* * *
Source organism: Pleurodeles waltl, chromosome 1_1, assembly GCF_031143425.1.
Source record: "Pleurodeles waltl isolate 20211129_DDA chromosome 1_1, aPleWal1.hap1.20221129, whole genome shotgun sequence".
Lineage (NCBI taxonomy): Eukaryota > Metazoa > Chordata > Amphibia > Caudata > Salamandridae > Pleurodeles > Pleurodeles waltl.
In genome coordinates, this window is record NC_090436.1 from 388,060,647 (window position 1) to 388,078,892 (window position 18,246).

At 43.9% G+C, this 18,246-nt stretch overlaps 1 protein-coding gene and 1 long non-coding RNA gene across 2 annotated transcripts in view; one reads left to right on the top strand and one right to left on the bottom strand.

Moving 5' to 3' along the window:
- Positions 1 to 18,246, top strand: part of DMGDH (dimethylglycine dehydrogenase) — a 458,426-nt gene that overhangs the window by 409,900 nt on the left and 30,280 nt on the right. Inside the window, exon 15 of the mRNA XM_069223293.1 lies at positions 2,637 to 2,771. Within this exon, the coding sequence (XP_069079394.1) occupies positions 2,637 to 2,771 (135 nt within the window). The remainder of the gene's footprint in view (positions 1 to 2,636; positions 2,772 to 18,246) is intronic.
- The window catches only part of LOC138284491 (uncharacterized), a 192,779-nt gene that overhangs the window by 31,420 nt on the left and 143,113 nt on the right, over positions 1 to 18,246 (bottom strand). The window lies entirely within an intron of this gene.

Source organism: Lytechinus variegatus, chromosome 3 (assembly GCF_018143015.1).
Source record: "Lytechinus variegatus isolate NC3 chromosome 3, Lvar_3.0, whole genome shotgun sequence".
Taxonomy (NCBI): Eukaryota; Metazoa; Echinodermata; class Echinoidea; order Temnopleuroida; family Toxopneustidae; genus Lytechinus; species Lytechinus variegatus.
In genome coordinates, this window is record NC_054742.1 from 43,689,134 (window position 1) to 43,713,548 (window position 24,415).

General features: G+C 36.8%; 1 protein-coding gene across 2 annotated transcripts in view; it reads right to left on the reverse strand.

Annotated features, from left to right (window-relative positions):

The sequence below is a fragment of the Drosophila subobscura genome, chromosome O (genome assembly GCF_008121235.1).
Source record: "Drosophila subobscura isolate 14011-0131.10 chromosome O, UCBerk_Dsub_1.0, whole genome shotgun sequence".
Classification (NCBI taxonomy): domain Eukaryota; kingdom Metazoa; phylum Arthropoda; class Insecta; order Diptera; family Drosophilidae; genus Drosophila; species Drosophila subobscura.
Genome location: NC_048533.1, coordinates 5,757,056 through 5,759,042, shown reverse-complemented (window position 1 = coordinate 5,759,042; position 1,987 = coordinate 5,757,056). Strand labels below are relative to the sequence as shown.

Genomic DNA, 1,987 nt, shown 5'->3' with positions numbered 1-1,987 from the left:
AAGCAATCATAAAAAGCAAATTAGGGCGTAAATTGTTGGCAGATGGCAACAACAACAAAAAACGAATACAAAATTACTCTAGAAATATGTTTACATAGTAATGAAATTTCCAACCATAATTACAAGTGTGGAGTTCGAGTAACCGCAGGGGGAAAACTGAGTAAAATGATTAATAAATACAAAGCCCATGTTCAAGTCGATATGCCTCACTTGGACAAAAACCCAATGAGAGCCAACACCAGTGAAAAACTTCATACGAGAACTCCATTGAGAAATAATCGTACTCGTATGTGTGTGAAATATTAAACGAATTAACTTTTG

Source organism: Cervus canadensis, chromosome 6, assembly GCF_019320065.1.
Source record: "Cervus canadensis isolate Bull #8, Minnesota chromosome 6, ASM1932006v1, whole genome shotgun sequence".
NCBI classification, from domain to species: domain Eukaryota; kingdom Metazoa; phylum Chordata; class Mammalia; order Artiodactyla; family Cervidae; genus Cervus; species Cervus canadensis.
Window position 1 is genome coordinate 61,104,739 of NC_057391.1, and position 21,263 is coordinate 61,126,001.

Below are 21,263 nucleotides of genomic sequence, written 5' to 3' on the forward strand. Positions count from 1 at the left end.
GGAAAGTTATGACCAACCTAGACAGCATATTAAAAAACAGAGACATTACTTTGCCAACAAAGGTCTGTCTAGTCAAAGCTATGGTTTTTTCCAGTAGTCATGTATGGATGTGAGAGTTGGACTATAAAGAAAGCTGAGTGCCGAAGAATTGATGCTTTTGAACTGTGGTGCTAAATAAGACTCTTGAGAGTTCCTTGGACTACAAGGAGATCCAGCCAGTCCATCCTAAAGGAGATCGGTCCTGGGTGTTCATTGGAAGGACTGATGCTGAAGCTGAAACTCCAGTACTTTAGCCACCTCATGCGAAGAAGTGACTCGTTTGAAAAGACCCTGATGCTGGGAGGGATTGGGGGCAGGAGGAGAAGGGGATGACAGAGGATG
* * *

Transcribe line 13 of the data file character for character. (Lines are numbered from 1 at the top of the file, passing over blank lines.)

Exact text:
General features: G+C 36.8%; 1 protein-coding gene across 2 annotated transcripts in view; it reads right to left on the reverse strand.